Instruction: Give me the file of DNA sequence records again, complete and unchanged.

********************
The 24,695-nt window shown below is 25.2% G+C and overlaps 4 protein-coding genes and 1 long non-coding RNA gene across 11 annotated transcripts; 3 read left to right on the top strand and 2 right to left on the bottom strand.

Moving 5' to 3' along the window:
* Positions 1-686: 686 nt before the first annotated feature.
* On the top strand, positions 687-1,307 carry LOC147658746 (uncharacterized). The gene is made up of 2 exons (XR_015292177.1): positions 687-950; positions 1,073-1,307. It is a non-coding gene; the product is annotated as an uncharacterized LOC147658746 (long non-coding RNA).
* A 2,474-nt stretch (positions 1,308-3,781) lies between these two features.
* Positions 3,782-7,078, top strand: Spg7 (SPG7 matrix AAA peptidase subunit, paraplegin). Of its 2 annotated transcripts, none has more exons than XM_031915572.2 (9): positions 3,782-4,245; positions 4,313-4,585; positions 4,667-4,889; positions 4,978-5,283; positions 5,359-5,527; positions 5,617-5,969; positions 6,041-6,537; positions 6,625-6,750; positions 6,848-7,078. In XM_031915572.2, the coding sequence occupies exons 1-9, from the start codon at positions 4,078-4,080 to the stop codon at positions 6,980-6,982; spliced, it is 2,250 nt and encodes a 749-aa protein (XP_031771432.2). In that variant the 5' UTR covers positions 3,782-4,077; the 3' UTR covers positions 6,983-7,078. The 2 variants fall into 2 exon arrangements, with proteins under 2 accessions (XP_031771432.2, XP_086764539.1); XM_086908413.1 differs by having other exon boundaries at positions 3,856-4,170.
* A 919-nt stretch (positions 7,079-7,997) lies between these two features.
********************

The 24,695-nt window shown below is 25.2% G+C and overlaps 4 protein-coding genes and 1 long non-coding RNA gene across 11 annotated transcripts; 3 read left to right on the top strand and 2 right to left on the bottom strand.

Moving 5' to 3' along the window:
* Positions 1-686: 686 nt before the first annotated feature.
* On the top strand, positions 687-1,307 carry LOC147658746 (uncharacterized). The gene is made up of 2 exons (XR_015292177.1): positions 687-950; positions 1,073-1,307. It is a non-coding gene; the product is annotated as an uncharacterized LOC147658746 (long non-coding RNA).
* A 2,474-nt stretch (positions 1,308-3,781) lies between these two features.
* Positions 3,782-7,078, top strand: Spg7 (SPG7 matrix AAA peptidase subunit, paraplegin). Of its 2 annotated transcripts, none has more exons than XM_031915572.2 (9): positions 3,782-4,245; positions 4,313-4,585; positions 4,667-4,889; positions 4,978-5,283; positions 5,359-5,527; positions 5,617-5,969; positions 6,041-6,537; positions 6,625-6,750; positions 6,848-7,078. In XM_031915572.2, the coding sequence occupies exons 1-9, from the start codon at positions 4,078-4,080 to the stop codon at positions 6,980-6,982; spliced, it is 2,250 nt and encodes a 749-aa protein (XP_031771432.2). In that variant the 5' UTR covers positions 3,782-4,077; the 3' UTR covers positions 6,983-7,078. The 2 variants fall into 2 exon arrangements, with proteins under 2 accessions (XP_031771432.2, XP_086764539.1); XM_086908413.1 differs by having other exon boundaries at positions 3,856-4,170.
* A 919-nt stretch (positions 7,079-7,997) lies between these two features.